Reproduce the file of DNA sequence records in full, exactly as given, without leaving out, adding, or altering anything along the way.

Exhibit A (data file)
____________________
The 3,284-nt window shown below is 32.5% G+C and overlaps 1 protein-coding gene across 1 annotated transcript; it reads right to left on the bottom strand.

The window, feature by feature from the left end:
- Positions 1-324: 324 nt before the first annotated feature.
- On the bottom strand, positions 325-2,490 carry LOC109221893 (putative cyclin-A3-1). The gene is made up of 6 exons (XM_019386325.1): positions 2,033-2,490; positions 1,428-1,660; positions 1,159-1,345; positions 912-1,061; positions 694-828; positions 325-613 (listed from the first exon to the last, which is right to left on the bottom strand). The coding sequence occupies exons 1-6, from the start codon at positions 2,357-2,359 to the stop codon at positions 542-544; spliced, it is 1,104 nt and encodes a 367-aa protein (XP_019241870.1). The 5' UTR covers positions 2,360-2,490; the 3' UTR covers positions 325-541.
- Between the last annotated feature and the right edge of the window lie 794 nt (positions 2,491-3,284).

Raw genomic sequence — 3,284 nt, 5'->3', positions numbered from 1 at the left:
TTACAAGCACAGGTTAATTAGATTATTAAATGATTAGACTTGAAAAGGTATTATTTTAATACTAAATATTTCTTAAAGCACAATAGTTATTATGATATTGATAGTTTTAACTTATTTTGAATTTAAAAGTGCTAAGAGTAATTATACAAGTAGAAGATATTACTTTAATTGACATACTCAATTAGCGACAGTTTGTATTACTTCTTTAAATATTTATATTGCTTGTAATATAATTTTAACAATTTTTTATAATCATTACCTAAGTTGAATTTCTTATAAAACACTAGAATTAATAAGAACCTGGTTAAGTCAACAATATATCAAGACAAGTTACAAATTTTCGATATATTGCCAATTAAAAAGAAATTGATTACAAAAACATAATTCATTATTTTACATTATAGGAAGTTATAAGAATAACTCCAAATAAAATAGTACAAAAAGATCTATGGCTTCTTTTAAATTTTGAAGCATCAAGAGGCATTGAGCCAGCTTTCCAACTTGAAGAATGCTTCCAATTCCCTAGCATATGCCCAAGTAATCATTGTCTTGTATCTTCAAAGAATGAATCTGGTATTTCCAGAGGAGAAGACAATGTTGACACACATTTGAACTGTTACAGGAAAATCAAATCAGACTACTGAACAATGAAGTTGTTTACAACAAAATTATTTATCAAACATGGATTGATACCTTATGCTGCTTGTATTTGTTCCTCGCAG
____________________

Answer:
The 3,284-nt window shown below is 32.5% G+C and overlaps 1 protein-coding gene across 1 annotated transcript; it reads right to left on the bottom strand.

The window, feature by feature from the left end:
- Positions 1-324: 324 nt before the first annotated feature.
- On the bottom strand, positions 325-2,490 carry LOC109221893 (putative cyclin-A3-1). The gene is made up of 6 exons (XM_019386325.1): positions 2,033-2,490; positions 1,428-1,660; positions 1,159-1,345; positions 912-1,061; positions 694-828; positions 325-613 (listed from the first exon to the last, which is right to left on the bottom strand). The coding sequence occupies exons 1-6, from the start codon at positions 2,357-2,359 to the stop codon at positions 542-544; spliced, it is 1,104 nt and encodes a 367-aa protein (XP_019241870.1). The 5' UTR covers positions 2,360-2,490; the 3' UTR covers positions 325-541.
- Between the last annotated feature and the right edge of the window lie 794 nt (positions 2,491-3,284).

Raw genomic sequence — 3,284 nt, 5'->3', positions numbered from 1 at the left:
TTACAAGCACAGGTTAATTAGATTATTAAATGATTAGACTTGAAAAGGTATTATTTTAATACTAAATATTTCTTAAAGCACAATAGTTATTATGATATTGATAGTTTTAACTTATTTTGAATTTAAAAGTGCTAAGAGTAATTATACAAGTAGAAGATATTACTTTAATTGACATACTCAATTAGCGACAGTTTGTATTACTTCTTTAAATATTTATATTGCTTGTAATATAATTTTAACAATTTTTTATAATCATTACCTAAGTTGAATTTCTTATAAAACACTAGAATTAATAAGAACCTGGTTAAGTCAACAATATATCAAGACAAGTTACAAATTTTCGATATATTGCCAATTAAAAAGAAATTGATTACAAAAACATAATTCATTATTTTACATTATAGGAAGTTATAAGAATAACTCCAAATAAAATAGTACAAAAAGATCTATGGCTTCTTTTAAATTTTGAAGCATCAAGAGGCATTGAGCCAGCTTTCCAACTTGAAGAATGCTTCCAATTCCCTAGCATATGCCCAAGTAATCATTGTCTTGTATCTTCAAAGAATGAATCTGGTATTTCCAGAGGAGAAGACAATGTTGACACACATTTGAACTGTTACAGGAAAATCAAATCAGACTACTGAACAATGAAGTTGTTTACAACAAAATTATTTATCAAACATGGATTGATACCTTATGCTGCTTGTATTTGTTCCTCGCAG